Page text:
Severance issue

I am dealing with an estate where husband has died, wife has survived him. The couple made life interest trust wills but at the time the wills were made (not by us) the property ownership was never actually severed so the property is still owned as joint tenants. Is it possible to rectify this now somehow?

Yes, via a post-death Deed of Variation by wife. (There is also an argument that there is a severance by conduct if mutual Wills were prepared.) No severance but life interest in Will

Ihsan Ali
I Will Solicitors Ltd

Thank you. Just to check, thats achieved by surviving wife making a gift of a half share of the house then into a life interest trust by deed of variation rather than an actual severance being signed?

Yes, via a Variation to sever the share into husband’s estate. The executors in husband’s Will can then assent this to the trustees of the life interest Trust.


I cannot agree with Ihsan that the husband’s executors have any title to assent to the beneficiaries under the suggested variation.

On the husband’s death the property passed absolutely to the widow, both in law and in equity. If she executes a variation to notionally sever the joint intertest this has retrospective effect only for IHT and some aspects of CGT, provided the variation includes the appropriate declaration(s) – it does not re-vest any interest in, or title to, the property in the deceased husband’s estate.

Following a variation to notionally sever former joint property, it is for the surviving co-owner(s) to transfer the relevant interest to those benefiting under the variation.

In this case, it will be for the widow to assent the equitable interest to the trustees.

Paul Saunders FCIB TEP

Independent Trust Consultant

Providing support and advice to fellow professionals

Thank you. Sorry if this is a stupid question but there is already a life interest trust in husbands will but the severance wasn’t done. So how does the severance actually take place in the deed of variation? I think I am missing something as I don’t understand how we separate the joint tenancy, who are we giving it to as we want wife to still have the life interest??

What you need is a precedent, possibly two needing to be combined. One clause severing the joint tenancy and another directing the severed share where it is to go, amongst others. There are numerous sources often with commentary. As ever a precedent should only be used if the law underpinning it is understood. E.g. a property lawyer should only attempt it if he has knowledge of the tax issues where it is desired to have fiscal effect or has a colleague who does.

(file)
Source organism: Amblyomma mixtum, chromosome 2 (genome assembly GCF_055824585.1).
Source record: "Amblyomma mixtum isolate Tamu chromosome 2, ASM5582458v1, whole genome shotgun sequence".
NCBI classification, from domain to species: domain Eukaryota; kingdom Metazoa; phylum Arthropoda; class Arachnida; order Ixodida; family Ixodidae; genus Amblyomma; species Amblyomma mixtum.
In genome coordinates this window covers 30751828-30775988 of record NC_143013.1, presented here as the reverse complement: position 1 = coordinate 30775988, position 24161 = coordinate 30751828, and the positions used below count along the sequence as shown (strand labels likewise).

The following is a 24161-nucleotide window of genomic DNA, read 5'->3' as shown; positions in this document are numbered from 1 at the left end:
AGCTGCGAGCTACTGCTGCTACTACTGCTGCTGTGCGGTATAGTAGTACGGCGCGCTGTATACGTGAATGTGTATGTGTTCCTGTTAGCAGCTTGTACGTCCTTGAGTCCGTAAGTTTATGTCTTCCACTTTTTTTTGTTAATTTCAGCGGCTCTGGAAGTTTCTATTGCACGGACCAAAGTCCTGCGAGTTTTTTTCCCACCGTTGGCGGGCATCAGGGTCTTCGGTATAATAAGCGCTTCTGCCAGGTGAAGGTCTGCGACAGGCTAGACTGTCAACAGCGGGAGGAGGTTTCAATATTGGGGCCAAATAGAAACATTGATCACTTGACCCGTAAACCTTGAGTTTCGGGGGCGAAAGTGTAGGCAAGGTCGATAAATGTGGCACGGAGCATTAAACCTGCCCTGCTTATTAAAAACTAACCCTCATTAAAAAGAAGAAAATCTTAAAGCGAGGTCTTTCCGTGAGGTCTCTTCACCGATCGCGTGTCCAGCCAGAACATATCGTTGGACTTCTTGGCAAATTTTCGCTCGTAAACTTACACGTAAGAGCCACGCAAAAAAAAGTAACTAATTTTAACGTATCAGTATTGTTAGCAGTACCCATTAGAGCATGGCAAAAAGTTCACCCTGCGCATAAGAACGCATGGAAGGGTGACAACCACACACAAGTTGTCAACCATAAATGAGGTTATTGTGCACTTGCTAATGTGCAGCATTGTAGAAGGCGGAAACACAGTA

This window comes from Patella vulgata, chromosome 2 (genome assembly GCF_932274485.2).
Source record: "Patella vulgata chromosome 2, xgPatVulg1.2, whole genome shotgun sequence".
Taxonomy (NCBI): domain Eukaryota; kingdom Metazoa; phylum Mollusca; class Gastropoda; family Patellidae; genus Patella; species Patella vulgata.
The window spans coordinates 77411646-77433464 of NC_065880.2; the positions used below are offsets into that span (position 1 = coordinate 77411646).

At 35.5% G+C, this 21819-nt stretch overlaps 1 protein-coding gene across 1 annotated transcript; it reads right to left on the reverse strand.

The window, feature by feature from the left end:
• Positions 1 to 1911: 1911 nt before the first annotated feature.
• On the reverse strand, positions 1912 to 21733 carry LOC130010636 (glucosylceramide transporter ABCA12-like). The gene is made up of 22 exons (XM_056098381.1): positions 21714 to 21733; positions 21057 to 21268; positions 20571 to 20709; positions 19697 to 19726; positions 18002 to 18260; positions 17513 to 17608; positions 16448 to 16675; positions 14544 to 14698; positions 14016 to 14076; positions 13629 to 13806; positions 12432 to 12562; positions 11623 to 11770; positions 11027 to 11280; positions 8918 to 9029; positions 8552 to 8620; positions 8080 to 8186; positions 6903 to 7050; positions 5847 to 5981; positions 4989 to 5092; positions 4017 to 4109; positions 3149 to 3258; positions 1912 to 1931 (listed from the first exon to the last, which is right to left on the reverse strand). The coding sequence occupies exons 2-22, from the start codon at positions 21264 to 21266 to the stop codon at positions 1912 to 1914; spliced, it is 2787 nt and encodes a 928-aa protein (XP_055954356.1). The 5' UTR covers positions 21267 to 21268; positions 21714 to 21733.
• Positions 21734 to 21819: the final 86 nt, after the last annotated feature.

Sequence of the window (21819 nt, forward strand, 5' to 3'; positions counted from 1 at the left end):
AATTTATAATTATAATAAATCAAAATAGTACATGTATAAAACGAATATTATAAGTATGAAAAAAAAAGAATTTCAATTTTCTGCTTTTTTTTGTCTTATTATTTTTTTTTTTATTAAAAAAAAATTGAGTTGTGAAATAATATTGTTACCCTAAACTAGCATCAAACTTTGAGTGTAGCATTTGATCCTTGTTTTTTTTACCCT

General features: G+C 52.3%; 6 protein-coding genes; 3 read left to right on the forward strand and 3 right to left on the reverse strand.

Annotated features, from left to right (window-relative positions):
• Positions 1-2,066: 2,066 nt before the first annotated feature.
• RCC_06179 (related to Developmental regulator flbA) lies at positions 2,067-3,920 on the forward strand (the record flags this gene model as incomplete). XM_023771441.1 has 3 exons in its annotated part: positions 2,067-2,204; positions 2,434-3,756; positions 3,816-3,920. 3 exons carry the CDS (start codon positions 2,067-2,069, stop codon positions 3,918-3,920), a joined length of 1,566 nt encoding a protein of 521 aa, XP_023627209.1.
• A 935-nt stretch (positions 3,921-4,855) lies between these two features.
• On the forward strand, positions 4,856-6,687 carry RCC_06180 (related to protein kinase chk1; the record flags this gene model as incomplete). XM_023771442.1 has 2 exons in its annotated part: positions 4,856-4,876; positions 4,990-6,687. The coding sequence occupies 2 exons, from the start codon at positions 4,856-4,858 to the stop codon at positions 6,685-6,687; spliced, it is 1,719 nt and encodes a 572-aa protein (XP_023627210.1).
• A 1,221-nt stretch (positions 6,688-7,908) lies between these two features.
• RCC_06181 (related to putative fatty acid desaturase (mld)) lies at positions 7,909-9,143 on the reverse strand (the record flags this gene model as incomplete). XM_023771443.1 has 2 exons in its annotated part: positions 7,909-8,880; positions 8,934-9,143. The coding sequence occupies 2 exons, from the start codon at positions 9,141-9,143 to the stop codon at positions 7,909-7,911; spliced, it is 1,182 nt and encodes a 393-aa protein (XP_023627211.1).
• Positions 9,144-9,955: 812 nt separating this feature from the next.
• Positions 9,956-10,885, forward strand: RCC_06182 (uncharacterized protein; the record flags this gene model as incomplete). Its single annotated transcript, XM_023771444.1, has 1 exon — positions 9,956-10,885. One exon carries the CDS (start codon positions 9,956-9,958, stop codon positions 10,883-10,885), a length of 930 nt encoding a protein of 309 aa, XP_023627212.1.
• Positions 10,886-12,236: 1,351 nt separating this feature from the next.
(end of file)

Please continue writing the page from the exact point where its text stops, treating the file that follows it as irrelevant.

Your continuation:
When I was a senior manager in an international firm of accountants I made suggestions to a partner for additions to the Library. He said “Why? I have never read a book in 5 years”. And he was The Library Partner! Not that kind of colleague then!

Jack Harper

A deed of variation is merely a deed of gift by (in this case) the surviving co-owner, which may be treated for IHT and some CGT purposes only as though the dispositions of the variation had been made by the deceased.

The terms of the variation, whilst purporting to change the dispositions of the will, have no effect on the content of the will. Accordingly, the fact that the will contains a life interest is irrelevant for that gift has irredeemably adeemed as the property passed outside of the will. Whilst the variation might purport to sever the former joint tenancy and leave the deceased’s share of the property on the trust on the same terms as set out in the will, the settlor will be the surviving co-owner (i.e. the widow) other than for IHT, and then only as a result of the deeming provisions of s.142 IHTA.

If you are not experienced in the use of a variation, as Jack indicates you should engage with a (fellow?) professional who has the appropriate knowledge and experience and access to a suitable precedent.

Paul Saunders FCIB TEP

Independent Trust Consultant

Providing support and advice to fellow professionals

I agree with your comments having re-read my post. The Deed of Variation would only be read back as if the deceased’s half share passed under his estate for IHT and CGT purposes (if the declarations are made). For all other purposes, the share passes to the widow who is then making the gift and responsible for the assent.


Paul and Jack have clearly answered the original post as to whether a variation is possible, but in view of the further posts I would suggest that dubbins01 should now give further consideration to the question of what, if anything, might be achieved by such amendment?
Just because something is possible does not mean it is helpful!